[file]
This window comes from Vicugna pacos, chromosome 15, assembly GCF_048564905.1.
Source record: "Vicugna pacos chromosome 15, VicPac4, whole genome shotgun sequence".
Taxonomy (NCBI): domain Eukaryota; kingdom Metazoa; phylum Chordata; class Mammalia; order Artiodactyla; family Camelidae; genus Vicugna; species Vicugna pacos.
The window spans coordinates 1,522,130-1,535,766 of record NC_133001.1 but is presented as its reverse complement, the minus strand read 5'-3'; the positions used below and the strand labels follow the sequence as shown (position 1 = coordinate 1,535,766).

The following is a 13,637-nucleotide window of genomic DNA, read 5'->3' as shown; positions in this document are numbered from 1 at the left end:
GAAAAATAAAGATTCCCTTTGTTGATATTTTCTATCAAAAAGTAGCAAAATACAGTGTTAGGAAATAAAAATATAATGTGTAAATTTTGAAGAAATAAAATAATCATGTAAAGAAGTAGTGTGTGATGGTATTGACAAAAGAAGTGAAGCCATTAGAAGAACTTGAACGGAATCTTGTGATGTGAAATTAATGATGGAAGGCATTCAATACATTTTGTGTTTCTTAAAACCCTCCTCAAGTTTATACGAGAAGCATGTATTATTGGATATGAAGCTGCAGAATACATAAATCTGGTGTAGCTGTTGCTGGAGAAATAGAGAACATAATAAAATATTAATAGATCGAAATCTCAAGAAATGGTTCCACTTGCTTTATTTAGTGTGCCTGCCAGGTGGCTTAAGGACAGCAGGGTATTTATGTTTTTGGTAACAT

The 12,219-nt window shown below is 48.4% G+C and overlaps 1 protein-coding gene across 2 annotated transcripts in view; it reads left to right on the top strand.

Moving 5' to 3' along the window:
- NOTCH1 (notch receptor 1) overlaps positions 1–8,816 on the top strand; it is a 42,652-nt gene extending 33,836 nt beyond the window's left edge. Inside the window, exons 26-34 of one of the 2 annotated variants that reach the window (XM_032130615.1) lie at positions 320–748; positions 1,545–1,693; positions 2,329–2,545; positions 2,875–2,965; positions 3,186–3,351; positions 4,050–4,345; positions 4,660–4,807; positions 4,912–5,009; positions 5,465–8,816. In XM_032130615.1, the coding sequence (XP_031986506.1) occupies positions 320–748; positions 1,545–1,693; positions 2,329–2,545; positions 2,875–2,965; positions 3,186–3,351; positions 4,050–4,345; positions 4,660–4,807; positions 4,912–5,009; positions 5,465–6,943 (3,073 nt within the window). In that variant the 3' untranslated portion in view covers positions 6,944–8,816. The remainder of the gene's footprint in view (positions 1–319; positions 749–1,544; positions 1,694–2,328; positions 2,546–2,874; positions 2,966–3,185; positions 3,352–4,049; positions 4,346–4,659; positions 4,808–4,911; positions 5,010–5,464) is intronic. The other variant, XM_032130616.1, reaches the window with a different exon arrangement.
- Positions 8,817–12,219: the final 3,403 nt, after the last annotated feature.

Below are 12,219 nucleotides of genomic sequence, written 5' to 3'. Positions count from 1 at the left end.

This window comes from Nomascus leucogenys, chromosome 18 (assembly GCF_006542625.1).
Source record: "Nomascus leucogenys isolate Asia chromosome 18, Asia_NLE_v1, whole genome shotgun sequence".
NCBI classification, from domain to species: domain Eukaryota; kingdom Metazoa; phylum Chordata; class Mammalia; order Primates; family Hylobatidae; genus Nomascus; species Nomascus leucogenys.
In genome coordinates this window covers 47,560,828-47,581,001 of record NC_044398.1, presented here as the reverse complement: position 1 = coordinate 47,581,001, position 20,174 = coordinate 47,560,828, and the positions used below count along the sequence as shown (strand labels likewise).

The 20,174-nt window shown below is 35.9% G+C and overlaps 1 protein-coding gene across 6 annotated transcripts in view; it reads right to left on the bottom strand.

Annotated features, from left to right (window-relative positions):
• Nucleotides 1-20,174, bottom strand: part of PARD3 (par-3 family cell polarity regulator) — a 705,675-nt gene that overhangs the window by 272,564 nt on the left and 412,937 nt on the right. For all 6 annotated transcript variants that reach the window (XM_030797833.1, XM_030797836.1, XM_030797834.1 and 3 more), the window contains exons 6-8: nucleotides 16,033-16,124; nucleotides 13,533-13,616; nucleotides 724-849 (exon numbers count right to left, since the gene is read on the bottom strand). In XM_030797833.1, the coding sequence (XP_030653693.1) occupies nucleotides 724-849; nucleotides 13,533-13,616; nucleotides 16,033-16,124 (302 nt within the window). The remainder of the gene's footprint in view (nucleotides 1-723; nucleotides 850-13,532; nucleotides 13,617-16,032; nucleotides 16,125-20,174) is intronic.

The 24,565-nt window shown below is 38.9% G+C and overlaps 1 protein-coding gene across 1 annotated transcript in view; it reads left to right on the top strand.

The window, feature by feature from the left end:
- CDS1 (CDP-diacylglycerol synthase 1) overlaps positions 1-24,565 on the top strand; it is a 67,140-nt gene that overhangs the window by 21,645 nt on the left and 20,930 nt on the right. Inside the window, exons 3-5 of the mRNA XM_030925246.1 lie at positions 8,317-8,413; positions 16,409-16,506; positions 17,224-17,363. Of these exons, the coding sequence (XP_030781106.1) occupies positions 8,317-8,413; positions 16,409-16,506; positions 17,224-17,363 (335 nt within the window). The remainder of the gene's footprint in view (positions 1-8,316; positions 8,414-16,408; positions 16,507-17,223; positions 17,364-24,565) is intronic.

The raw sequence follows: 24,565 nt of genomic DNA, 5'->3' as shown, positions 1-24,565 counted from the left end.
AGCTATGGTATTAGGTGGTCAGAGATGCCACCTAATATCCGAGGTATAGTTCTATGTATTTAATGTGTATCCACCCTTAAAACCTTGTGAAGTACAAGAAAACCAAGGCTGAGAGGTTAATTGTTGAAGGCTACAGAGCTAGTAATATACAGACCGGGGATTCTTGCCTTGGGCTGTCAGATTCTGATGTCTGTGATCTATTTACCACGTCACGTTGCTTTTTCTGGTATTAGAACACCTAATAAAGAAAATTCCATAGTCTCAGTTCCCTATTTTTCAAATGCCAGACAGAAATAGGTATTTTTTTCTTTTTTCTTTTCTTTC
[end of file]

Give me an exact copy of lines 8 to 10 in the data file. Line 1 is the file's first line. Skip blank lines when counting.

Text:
Moving 5' to 3' along the window:
- NOTCH1 (notch receptor 1) overlaps positions 1–8,816 on the top strand; it is a 42,652-nt gene extending 33,836 nt beyond the window's left edge. Inside the window, exons 26-34 of one of the 2 annotated variants that reach the window (XM_032130615.1) lie at positions 320–748; positions 1,545–1,693; positions 2,329–2,545; positions 2,875–2,965; positions 3,186–3,351; positions 4,050–4,345; positions 4,660–4,807; positions 4,912–5,009; positions 5,465–8,816. In XM_032130615.1, the coding sequence (XP_031986506.1) occupies positions 320–748; positions 1,545–1,693; positions 2,329–2,545; positions 2,875–2,965; positions 3,186–3,351; positions 4,050–4,345; positions 4,660–4,807; positions 4,912–5,009; positions 5,465–6,943 (3,073 nt within the window). In that variant the 3' untranslated portion in view covers positions 6,944–8,816. The remainder of the gene's footprint in view (positions 1–319; positions 749–1,544; positions 1,694–2,328; positions 2,546–2,874; positions 2,966–3,185; positions 3,352–4,049; positions 4,346–4,659; positions 4,808–4,911; positions 5,010–5,464) is intronic. The other variant, XM_032130616.1, reaches the window with a different exon arrangement.
- Positions 8,817–12,219: the final 3,403 nt, after the last annotated feature.